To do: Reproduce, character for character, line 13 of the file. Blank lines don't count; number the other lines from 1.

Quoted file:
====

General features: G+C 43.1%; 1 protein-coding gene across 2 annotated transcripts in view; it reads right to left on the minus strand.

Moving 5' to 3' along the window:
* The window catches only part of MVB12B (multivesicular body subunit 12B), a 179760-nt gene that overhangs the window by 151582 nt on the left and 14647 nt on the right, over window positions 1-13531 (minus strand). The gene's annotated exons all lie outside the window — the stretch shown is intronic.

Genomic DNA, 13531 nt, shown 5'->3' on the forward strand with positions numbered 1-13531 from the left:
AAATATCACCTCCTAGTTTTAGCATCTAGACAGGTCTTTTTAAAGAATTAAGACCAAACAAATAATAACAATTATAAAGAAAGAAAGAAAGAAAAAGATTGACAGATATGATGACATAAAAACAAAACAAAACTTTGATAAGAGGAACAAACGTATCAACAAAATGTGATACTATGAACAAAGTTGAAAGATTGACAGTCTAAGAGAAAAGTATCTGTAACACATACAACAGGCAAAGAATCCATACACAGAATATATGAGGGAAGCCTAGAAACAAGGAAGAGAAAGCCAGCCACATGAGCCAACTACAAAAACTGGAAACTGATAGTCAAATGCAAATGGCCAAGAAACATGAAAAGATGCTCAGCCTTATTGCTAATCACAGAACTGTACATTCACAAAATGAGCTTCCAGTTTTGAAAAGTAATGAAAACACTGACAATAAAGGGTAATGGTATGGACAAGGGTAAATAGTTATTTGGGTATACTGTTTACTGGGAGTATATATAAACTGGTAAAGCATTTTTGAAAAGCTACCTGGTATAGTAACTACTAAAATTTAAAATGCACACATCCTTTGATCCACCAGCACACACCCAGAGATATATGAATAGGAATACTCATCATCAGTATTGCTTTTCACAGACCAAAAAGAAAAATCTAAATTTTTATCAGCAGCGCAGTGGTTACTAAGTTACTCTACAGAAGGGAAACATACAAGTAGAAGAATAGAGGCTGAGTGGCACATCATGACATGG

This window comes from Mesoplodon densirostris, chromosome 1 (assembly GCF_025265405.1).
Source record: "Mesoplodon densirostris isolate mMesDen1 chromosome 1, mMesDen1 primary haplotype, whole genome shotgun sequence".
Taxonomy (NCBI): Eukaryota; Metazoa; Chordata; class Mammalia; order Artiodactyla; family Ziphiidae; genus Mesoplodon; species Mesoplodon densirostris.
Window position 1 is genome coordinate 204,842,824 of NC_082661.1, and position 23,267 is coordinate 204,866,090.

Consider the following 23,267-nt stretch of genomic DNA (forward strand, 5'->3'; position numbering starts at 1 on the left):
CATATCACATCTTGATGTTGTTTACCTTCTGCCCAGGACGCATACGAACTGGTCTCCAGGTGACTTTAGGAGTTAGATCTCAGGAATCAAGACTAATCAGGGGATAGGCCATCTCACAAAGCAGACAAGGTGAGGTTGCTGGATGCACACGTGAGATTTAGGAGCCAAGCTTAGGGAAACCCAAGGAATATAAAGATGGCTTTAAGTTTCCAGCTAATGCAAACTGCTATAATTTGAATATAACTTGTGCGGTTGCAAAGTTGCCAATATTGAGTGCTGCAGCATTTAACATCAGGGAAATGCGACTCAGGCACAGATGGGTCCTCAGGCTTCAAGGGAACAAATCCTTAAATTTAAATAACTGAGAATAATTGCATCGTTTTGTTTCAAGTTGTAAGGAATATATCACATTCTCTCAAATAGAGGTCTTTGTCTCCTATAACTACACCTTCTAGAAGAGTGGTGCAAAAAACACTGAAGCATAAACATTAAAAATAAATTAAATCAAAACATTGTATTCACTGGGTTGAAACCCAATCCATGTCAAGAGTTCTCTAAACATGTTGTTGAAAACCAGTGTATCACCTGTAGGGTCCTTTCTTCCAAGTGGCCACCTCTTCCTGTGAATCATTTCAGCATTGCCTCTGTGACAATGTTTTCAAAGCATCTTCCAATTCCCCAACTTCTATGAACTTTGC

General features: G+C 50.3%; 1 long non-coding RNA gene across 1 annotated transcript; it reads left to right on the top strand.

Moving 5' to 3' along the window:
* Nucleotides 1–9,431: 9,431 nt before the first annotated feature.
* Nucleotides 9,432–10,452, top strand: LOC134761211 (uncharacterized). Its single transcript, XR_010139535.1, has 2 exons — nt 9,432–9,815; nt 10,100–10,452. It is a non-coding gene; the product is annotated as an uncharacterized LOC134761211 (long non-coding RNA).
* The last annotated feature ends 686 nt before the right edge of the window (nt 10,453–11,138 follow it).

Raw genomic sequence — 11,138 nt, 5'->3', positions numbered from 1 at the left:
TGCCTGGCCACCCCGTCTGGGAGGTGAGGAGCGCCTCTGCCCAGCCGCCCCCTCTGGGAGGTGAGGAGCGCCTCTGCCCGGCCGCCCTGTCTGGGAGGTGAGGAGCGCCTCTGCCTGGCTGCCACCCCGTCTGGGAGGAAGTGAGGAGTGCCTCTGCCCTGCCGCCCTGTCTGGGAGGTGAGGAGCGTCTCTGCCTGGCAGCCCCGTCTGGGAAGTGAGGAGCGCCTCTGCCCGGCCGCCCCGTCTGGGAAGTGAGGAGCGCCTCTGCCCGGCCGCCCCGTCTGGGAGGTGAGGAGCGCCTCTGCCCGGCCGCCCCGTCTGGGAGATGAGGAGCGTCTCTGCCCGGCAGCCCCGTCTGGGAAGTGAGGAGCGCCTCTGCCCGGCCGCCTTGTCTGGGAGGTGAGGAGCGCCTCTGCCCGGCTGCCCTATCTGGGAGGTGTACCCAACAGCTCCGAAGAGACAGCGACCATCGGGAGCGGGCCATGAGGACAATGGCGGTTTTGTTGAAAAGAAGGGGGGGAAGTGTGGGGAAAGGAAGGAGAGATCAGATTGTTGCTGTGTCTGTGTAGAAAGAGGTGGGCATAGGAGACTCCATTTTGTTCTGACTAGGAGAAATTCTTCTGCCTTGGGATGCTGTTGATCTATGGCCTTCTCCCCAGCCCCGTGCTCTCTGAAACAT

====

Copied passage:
Moving 5' to 3' along the window: